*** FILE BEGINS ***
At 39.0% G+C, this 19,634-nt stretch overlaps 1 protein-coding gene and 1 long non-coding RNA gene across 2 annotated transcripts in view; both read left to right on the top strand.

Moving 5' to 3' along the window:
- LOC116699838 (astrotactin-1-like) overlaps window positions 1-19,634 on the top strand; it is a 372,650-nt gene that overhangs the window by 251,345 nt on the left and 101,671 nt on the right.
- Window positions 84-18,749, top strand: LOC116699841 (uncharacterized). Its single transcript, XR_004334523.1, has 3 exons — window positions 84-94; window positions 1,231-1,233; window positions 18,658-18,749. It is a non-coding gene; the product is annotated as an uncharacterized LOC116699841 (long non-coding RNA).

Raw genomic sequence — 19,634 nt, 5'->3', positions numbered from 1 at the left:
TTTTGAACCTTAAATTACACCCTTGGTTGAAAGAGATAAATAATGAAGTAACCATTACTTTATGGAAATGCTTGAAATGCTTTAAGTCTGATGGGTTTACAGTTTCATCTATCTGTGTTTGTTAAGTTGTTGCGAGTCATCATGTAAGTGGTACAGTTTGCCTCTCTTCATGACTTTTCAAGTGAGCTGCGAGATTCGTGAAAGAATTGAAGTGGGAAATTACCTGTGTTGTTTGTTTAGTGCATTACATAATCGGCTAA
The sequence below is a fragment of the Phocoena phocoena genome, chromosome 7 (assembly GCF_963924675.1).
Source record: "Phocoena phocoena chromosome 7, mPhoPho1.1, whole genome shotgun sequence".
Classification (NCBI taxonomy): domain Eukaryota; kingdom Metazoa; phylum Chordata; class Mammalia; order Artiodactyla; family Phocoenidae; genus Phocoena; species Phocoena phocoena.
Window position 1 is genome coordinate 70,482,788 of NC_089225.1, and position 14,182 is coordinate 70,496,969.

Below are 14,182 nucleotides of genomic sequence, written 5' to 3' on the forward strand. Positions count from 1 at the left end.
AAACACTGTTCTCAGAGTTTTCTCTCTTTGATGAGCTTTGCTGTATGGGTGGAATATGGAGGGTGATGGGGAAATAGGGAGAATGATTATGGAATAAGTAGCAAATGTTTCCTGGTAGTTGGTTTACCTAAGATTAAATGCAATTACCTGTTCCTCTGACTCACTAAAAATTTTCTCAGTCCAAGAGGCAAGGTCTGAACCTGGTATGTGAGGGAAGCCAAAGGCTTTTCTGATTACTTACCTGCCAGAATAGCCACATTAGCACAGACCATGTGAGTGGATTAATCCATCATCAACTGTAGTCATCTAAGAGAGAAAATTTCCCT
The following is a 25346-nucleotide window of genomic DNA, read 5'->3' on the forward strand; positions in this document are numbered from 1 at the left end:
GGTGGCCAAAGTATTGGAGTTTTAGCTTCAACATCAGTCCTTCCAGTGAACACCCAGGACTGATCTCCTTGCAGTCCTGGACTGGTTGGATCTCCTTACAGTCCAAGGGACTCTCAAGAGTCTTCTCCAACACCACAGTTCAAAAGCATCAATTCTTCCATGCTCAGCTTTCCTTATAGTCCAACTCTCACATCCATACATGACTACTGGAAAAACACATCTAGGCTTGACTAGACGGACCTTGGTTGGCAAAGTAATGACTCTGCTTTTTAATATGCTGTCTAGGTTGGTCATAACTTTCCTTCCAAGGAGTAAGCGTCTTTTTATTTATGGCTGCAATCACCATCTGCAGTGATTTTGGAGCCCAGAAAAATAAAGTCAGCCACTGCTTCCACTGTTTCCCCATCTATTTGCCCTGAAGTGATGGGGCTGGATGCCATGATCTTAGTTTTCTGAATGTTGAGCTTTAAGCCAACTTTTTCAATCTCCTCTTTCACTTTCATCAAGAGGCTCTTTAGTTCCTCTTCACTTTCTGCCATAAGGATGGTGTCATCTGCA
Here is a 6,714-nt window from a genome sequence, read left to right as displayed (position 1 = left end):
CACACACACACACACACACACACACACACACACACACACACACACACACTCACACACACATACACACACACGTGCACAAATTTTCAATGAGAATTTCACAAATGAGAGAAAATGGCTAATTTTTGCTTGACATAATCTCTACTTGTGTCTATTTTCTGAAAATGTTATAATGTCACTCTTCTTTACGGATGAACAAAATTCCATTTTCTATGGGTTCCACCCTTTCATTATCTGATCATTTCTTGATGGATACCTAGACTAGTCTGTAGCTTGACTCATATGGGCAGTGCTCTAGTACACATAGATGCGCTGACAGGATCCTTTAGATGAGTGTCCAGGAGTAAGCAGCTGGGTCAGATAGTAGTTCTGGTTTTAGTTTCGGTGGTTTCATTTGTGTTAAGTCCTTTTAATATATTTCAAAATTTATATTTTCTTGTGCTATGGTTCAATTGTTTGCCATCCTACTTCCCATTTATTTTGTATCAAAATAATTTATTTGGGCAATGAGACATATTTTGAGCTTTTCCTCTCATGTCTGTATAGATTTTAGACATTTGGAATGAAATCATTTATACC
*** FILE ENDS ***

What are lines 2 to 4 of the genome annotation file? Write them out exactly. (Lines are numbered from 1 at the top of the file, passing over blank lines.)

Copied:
Moving 5' to 3' along the window:
- LOC116699838 (astrotactin-1-like) overlaps window positions 1-19,634 on the top strand; it is a 372,650-nt gene that overhangs the window by 251,345 nt on the left and 101,671 nt on the right.
- Window positions 84-18,749, top strand: LOC116699841 (uncharacterized). Its single transcript, XR_004334523.1, has 3 exons — window positions 84-94; window positions 1,231-1,233; window positions 18,658-18,749. It is a non-coding gene; the product is annotated as an uncharacterized LOC116699841 (long non-coding RNA).